Lao Officials Balk at Vietnam VP’s Request For Easier Citizenship Rules For Vietnamese

laos-map-305.jpg A map showing Laos.

A request by Vietnam’s vice president for the Lao parliament to create the best possible conditions for Vietnamese to apply for Lao citizenship and permanent residence has irked some Lao government officials who have balked at the idea.

During an official visit to Laos on Oct. 15-18, Vietnam’s Vice President Nguyen Thi Doan praised the close friendship and cooperation between the two communist countries.

In talks with Saysomphone Phomvihane, vice chairman of the National Assembly, on Oct. 16, she also suggested that the Lao parliament create favorable conditions for the Vietnamese community to apply for Lao citizenship and permanent resident permits, Vietnamese media reported.

But one Lao government official said Doan’s request appeared to be an order to Lao authorities to allow more Vietnamese into the country, despite concerns about their growing numbers and the reputation some Vietnamese have for engaging in theft and other crimes, he said.

“It is normal that every country has a process for applying for citizenship based on the rule of law, but illegal Vietnamese migrants have flooded into Laos, and they are everywhere,” said an official who works at the Ministry of Information, Culture and Tourism.

On Wednesday, Lao police arrested a gang of Vietnamese pick-pockets during preparations for an annual boat racing festival, he said, adding that Vietnamese gangs were responsible for many cases of social unrest.

Laos has a naturalization law under which foreigners meeting specific requirements can legally obtain citizenship or permanent residency status.

Although the two nations have exchanged ideas about creating the best conditions for Vietnamese to gain citizenship during Doan’s visit, any implementation of them would have to be done in accordance with Lao law, said a parliamentarian who declined to be named.

The Ministry of Labor and Social Welfare does not have official figures on Vietnamese migrants in the country, many of whom live in urban areas in Bolikhamsai, Khammouane, Savannakhet and Attapeu provinces, where in some places they comprise more than half of the local population.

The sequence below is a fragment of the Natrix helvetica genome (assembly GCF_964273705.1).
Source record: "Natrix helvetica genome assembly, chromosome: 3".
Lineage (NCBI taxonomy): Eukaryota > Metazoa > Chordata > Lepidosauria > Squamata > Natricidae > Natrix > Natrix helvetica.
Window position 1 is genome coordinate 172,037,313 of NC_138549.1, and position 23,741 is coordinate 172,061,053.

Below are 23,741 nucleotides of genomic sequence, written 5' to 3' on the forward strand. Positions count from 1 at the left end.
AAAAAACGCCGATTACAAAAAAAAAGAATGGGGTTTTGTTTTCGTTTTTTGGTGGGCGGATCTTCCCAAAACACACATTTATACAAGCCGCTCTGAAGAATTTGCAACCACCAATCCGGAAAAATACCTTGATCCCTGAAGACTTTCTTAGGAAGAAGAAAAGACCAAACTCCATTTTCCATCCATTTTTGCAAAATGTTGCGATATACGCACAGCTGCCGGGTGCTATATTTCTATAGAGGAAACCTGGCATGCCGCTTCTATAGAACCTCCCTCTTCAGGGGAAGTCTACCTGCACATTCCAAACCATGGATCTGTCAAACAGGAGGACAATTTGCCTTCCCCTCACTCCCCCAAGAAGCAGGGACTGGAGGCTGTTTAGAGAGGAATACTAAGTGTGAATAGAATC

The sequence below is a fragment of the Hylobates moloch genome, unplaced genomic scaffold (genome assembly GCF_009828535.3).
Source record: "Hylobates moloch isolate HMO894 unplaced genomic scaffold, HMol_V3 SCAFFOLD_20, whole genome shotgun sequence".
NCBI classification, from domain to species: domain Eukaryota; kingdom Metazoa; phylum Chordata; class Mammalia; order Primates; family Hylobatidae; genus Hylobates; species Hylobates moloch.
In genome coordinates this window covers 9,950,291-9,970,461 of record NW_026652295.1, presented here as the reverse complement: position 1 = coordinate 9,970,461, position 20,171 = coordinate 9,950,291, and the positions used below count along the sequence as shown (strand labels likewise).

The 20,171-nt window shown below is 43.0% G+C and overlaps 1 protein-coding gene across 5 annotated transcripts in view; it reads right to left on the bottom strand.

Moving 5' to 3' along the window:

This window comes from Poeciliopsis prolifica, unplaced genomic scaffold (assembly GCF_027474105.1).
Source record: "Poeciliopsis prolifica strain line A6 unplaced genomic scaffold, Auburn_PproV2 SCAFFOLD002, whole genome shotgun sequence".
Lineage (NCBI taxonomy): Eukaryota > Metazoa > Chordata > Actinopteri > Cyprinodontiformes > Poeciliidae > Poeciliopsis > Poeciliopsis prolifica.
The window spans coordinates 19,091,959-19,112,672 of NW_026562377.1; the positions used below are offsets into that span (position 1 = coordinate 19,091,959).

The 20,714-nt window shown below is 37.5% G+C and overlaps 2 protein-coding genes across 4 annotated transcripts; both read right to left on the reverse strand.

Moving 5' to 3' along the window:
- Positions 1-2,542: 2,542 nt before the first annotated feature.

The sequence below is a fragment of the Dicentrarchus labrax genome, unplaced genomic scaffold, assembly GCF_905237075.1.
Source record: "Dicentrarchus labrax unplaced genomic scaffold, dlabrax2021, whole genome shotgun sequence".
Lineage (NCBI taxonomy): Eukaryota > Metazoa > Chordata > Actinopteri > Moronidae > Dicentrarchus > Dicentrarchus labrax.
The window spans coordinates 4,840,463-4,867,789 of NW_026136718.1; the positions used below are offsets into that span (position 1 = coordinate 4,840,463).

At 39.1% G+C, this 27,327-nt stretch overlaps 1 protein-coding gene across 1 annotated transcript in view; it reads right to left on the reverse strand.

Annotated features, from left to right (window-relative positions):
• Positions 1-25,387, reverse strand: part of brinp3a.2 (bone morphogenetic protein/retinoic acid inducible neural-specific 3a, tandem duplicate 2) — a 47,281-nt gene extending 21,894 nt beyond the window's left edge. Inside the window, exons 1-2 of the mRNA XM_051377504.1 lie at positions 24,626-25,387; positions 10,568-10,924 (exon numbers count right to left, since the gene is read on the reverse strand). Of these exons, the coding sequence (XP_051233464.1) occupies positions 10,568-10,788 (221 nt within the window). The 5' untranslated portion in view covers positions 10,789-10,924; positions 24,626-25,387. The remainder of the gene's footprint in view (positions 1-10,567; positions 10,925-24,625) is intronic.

But according to other information from the labor ministry and Ministry of Public Security, there were about 5,000 illegal foreigners in Laos in 2013, the majority of whom were Chinese and Vietnamese.

Phongsaisack Inthalath, director of the labor management department at the Laos Labor Ministry, refused to answer questions from RFA about the management of foreigners in the country, citing an official rule forbidding phone interviews.

But when asked why there was a public perception that his department has failed to control the flow of illegal Vietnamese migrants into the country, he said a monitoring process was in place, but suggested that further questions be directed to the Lao embassy in Washington, D.C.

Flouting the rules

The procedures for applying for permanent residency and citizenship are similar to those of other countries, an official in the expatriate management department at the Ministry of Public Security told RFA.

Vietnamese intellectuals must obtain CV1 visas for Laos, while businesspeople and others who work with various business sectors must hold LA V2 visas with work permits issued by the labor ministry, he said.

Yet, many Vietnamese migrants often flout such rules by entering the country on tourist visas to work at construction sites, markets, nail salons or collect scraps of iron to sell, sources said.

During her official visit, Doan and her Lao counterpart Bounnhang Vorachith also agreed to various measures to strengthen their bilateral ties in the areas of security and defense, trade, and annual ministerial level exchanges.

Although Laos and Vietnam – both authoritarian nations ruled by communist parties – maintain close diplomatic and economic relations, many Lao citizens resent their much larger neighbor, which is the second-largest investor in the country after China.

Lao critics say the Vietnamese disregard their land rights, their livelihoods and their religious beliefs while profiting at their expense.

Reported by Ounkeo Souksavanh. Translated by Ounkeo Souksavanh. Written in English by Roseanne Gerin.

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